Whether or not you agree with any of President Trump’s actions during just his first week in office, it should now be evident that he fully intends to pursue many of the promises he made on the campaign trail. With the stroke of a pen and the power of his office, President Trump signed an executive order stipulating that “stricter vetting” and “travel bans” will be placed on those whom are traveling from or are nationals of seven predominately Muslim nations. The backlash against the order has been vociferous as well as swift.
These actions, regardless of their moral rectitude or lack thereof, raise serious, pressing constitutional questions that have the potential to define the United States for a generation. To what extent can the United States government, or simply the president, enforce strict immigration measures? Is it legal or even reasonable to specifically target Muslims in an effort to ensure national security? Does religious freedom apply to all faiths, or just to those that are less likely to make people frightened or uncomfortable?
The primary focus over the next few weeks, or months, or even years will be on the Trump administration, those who oppose it, and those who are clearly affected by the policies that will be implemented; however, the reach of these policies as well as there ability to be sustained as law will be determined not by catchy protest chants or by Sean Spicer’s increasingly uncomfortable press briefings, but by the legal judgments of the American judiciary. So far, the Trump administration has suffered temporary setbacks from federal judges who have ordered “temporary stays,” believing that the now labeled “Muslim Ban” deserves strict judicial scrutiny before it can be accepted as the law of the land. Before we know it, the American Civil Liberties Union and dozens of other advocacy group will be fighting in courtrooms across the country to overturn what they ardently believe to be a gross injustice inflicted upon Muslims and refugees. Eventually, the debate is likely to reach the steps of the nation’s highest court.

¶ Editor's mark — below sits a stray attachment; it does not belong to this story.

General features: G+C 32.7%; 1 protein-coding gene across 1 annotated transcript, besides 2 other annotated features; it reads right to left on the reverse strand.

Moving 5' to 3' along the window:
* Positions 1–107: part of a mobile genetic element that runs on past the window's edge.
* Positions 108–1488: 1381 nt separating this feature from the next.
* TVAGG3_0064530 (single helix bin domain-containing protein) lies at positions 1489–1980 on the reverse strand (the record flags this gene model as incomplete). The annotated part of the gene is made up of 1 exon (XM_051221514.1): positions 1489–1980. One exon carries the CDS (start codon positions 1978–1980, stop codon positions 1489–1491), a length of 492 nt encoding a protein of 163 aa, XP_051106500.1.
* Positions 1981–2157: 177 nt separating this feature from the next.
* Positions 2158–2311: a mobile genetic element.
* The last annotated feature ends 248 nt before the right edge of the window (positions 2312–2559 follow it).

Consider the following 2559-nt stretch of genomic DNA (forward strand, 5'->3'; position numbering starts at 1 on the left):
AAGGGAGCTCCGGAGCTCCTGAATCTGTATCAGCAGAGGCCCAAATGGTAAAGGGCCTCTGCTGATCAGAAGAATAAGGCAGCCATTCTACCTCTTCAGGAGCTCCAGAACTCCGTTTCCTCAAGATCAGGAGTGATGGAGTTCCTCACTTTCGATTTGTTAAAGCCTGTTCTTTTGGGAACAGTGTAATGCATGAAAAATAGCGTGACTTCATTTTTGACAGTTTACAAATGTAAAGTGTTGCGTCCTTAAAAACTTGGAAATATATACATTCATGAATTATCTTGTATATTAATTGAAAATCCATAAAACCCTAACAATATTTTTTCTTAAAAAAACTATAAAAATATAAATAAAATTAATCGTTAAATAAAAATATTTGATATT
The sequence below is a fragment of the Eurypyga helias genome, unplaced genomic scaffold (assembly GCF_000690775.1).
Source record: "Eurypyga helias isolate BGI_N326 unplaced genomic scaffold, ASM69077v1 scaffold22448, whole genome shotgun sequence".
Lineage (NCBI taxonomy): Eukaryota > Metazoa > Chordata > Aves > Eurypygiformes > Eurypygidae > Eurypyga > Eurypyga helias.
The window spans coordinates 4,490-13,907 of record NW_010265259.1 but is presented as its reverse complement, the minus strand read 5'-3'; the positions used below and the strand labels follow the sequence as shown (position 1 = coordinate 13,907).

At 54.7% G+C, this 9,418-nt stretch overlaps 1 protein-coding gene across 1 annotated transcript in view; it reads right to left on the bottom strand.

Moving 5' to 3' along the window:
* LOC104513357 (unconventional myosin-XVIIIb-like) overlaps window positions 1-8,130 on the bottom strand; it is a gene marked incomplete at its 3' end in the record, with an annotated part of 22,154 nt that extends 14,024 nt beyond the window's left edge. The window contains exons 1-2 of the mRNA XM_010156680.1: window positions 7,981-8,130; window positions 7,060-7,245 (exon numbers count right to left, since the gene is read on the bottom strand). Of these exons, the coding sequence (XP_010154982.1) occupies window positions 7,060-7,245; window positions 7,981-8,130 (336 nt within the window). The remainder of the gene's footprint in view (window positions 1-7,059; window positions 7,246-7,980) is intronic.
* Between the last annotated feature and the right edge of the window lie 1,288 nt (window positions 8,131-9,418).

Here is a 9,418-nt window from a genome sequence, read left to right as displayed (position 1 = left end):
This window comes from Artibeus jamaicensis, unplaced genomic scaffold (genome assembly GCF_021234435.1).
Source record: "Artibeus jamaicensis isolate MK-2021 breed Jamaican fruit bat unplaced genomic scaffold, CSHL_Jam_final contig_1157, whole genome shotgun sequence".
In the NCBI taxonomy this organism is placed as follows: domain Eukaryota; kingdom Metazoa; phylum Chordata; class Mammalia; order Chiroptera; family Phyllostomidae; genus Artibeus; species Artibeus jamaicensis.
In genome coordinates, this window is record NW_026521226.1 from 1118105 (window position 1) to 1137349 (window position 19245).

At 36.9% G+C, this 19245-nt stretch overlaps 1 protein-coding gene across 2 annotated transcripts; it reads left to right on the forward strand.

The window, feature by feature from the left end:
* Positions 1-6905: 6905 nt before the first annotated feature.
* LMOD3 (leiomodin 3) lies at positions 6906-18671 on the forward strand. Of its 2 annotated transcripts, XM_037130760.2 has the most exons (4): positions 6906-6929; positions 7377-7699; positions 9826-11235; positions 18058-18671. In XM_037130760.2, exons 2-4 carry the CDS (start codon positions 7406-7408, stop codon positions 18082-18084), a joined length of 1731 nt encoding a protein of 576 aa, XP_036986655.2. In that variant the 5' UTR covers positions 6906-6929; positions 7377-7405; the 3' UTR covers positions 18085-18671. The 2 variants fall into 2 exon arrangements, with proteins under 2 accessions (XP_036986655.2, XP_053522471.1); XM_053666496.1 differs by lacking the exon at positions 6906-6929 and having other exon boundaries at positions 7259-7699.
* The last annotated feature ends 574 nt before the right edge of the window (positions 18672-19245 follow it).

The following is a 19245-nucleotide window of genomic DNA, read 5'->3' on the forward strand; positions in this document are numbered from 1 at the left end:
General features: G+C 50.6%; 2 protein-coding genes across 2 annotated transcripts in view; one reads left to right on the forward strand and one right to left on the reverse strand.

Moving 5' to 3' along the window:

If these particular cases, or something similar, make their ostensibly inevitable journey to the Supreme Court, the United States could be subject to the most significant challenge to the constitution in decades. Notably, it will be interesting to see how the upcoming political battle involving Scalia’s former seat will eventually impact policies such as the “Muslim Ban.” President Trump plans to announce his nominee for the highest court in the land tomorrow night. As expected, the legality of the “Muslim Ban” as well as other constitutional issues will revolve closely around whomever is picked.
Now, although throughout this post I have tried, for better or for worse, to be largely impartial in processing the complicated times that lie ahead, I would like to speak to what this “Muslim Ban” means not only as a constitutional challenge, but as an American one: If this order and all or most of its components are allowed to survive and continue, it will be impossible to say that the United States is a nation of immigrants; it will be impossible to say that the United States is a nation of “Give me your tired, your poor, your huddled masses yearning to be free”; it will, most tragically, be impossible to say that we are a nation of core and reliable constitutional principles. The establishment clause and the first amendment are clear, as are the characteristics of religious tolerance and a devotion to liberty that supposedly make our nation supreme in the eyes of the world, as well as ourselves. If these bedrock laws and essential principles are not unequivocally adhered to, or even worse overturned, then it will be easy to say that they never truly existed in the first place.